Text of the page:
Retitled Dog Soldiers for the UK, 1978’s Who’ll Stop the Rain – based on the Robert Stone novel and directed by Karel Reisz – is a variant on Vietnam vets bringing the madness home. This madness is a consignment of Saigon heroin, and the enemy that the protagonists encounter back on American soil is as lethal as anything they might find in country. The late Karel Reisz elicited great performances from actresses – Redgrave, Streep, Lange – and not only does he get a definitively stoned performance out of Tuesday Weld, but he rescues Nick Nolte from lunkdom. Probably no-one after The Deep saw him as much beyond the ex-college football player he’d been. At 37, he seemed to be going nowhere until he was cast as Ray Hicks, a marine who read Nietzsche and, all alone on the deck of a ship returning from Vietnam, practised martial arts exercises. The part was the first of Nolte’s revelations. Here, he’s a man of simple loyalties to the flag and, above all, to his friends. John Converse, (Michael Moriarty) a war correspondent, is his buddy, and Hicks allows himself to be persuaded to smuggle two keys of uncut heroin back to the US. Converse’s justification is that “in a world where elephants are pursued by flying men, people naturally want to get high.” “I didn’t think we were that way,” objects Hicks.” “This is where everybody finds out who they are,” explains Converse. “What a bummer for the gooks,” replies Hicks. Great script. The first two drafts were by Stone himself. Back in San Francisco with the drugs, Hicks makes contact with Converse’s wife, Marge (Weld). Far from the deal being set up, she knows nothing about it and views life through a Dilaudid haze. Hicks takes over as the bad guys working for bent Narcotics Bureau agent Anthiel (Anthony Zerbe) move in. They’re lethal clowns, and Ray Sharkey, like Clu Gulager, Lee Marvin’s sidekick in The Killers, is memorably uncontrollable. Hicks seeks refuge in a deserted hippy commune in the mountains. It’s still wired for concerts, and there’s a touching scene where Hicks and Marge barndance to Hank Snow before the shootout begins. With Creedence Clearwater Revival blasting out over gunfire, you may be reminded of Michael Herr’s Dispatches in which rock and war are seen to run off the same current. The end is tragic.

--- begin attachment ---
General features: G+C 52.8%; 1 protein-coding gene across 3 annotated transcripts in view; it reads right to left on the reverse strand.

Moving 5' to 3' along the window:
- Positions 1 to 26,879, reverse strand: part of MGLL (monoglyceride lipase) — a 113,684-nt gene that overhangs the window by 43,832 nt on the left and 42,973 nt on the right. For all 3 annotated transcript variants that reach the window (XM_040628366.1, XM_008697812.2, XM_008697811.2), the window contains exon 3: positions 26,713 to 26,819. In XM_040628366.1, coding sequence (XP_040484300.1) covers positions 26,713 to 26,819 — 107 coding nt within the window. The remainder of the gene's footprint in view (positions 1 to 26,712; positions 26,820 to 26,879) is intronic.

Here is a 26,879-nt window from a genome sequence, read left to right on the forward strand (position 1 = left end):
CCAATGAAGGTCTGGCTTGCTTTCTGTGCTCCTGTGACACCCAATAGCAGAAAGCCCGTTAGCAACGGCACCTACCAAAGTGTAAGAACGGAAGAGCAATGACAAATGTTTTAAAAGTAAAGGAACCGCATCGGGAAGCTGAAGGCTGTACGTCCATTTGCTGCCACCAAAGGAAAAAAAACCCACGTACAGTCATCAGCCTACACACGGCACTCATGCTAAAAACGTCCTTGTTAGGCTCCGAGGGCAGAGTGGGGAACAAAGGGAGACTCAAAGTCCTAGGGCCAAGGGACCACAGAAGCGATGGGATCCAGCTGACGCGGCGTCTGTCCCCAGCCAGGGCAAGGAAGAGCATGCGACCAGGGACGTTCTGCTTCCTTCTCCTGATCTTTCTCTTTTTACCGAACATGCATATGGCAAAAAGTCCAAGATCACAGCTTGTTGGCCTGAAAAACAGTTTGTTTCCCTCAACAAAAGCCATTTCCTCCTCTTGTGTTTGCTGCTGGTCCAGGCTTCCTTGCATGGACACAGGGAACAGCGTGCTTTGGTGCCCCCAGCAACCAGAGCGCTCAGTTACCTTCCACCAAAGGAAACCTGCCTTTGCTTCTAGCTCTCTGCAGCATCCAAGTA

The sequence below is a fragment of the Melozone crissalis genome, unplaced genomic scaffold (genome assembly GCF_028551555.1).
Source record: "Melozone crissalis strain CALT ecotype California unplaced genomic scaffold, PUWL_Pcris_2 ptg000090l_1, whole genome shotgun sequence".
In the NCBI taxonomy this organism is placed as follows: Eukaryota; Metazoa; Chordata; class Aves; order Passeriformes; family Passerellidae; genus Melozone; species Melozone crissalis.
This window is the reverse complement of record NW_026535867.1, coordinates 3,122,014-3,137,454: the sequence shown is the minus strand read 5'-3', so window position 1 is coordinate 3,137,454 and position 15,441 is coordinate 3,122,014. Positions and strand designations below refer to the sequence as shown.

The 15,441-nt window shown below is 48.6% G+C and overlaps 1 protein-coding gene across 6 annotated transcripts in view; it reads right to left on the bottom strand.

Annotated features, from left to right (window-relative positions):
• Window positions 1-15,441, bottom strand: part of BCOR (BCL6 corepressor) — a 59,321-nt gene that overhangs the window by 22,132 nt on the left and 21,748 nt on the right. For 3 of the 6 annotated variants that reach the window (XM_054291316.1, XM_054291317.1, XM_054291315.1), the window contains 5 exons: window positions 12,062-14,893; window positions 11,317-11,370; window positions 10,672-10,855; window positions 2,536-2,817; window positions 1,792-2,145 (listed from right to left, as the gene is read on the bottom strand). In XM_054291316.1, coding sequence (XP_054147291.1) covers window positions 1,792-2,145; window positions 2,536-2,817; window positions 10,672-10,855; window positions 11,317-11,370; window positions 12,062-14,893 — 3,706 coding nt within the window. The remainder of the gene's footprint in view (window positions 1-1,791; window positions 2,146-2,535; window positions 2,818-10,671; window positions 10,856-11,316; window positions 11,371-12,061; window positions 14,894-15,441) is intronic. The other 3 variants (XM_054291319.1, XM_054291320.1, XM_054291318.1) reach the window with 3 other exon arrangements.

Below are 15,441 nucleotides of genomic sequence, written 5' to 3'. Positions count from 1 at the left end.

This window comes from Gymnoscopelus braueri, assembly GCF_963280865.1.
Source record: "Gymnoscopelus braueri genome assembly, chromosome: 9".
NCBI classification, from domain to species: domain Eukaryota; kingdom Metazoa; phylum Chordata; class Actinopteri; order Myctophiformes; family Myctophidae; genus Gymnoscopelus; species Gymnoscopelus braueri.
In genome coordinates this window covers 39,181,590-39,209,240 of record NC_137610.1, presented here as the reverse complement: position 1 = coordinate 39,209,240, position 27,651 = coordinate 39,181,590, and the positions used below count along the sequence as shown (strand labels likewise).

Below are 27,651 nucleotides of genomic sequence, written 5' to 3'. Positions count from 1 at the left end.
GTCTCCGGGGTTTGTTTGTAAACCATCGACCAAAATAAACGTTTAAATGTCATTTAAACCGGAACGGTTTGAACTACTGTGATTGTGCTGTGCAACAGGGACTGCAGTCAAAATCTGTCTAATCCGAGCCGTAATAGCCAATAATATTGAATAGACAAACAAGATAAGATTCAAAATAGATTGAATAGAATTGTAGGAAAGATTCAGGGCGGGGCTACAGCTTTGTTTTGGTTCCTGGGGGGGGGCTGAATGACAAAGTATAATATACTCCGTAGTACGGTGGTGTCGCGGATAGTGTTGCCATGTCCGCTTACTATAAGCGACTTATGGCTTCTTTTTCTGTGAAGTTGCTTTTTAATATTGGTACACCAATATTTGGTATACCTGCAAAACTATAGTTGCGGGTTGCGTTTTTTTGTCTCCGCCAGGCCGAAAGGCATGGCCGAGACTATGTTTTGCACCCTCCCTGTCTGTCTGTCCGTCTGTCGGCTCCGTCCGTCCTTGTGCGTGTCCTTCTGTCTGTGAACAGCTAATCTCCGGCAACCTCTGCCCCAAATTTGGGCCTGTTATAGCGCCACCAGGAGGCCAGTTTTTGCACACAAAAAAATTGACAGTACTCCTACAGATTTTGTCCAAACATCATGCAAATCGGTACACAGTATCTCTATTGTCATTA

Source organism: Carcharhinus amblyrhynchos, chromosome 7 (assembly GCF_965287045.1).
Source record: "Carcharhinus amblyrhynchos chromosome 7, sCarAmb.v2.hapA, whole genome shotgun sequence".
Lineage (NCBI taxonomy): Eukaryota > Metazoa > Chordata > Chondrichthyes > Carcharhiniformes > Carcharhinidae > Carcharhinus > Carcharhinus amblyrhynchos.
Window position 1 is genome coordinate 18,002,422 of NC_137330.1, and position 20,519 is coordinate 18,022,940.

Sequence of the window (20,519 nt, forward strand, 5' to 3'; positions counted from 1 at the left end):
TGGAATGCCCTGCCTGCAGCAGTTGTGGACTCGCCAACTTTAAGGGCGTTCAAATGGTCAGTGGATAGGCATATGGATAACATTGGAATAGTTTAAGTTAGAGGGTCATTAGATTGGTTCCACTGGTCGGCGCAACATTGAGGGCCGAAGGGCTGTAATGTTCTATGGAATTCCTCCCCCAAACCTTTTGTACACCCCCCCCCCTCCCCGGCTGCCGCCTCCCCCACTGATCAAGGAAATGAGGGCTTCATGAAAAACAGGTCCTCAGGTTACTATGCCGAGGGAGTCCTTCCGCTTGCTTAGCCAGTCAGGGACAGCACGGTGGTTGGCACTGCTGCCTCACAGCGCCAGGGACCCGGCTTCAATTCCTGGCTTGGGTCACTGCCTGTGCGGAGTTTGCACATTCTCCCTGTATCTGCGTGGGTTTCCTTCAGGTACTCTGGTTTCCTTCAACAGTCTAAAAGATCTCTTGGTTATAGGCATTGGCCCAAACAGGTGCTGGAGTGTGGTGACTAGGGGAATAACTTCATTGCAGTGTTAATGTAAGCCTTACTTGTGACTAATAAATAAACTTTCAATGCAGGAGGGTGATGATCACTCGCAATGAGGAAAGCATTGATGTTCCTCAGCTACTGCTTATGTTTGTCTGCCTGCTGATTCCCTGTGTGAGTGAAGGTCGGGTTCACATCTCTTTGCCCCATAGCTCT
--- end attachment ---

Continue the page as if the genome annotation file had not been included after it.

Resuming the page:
If Hicks is gung-ho practicality, Converse is a soured, ineffectual intellectual. A typical Stone hero, he enjoys his ironic spin on quotes like “My desire is to serve God and grow rich like all men,” but the real man is expressed in the despairing statement, “I’ve been waiting all my life to foul up like this.” He and Marge are yoyos, and Moriarty and Weld play contemptible without qualms. The acting is superb. Reisz, never a flashy director, moves the camera in on Hicks’s face as Marge leaves him behind. “The love of my life, no shit. She didn’t even say goodbye. How about that?” And, tenderness over, he’s back in samurai mode again. “They got my buddy and they’re gonna kill that pretty lady. Now how am I gonna allow that!” He takes out their truck with an M-70 grenade launcher.
Not as good as the book is the usual complaint about movies. Well, Stone did worse with WUSA. Here, Reisz preserved the frightening story, made his best film, and if he mainly stripped Hicks down to Elmore Leonard’s Gunnery Sergeant in The Hunted, there’s enough left to hint at the intellectual depths of the novel.
By Brian Case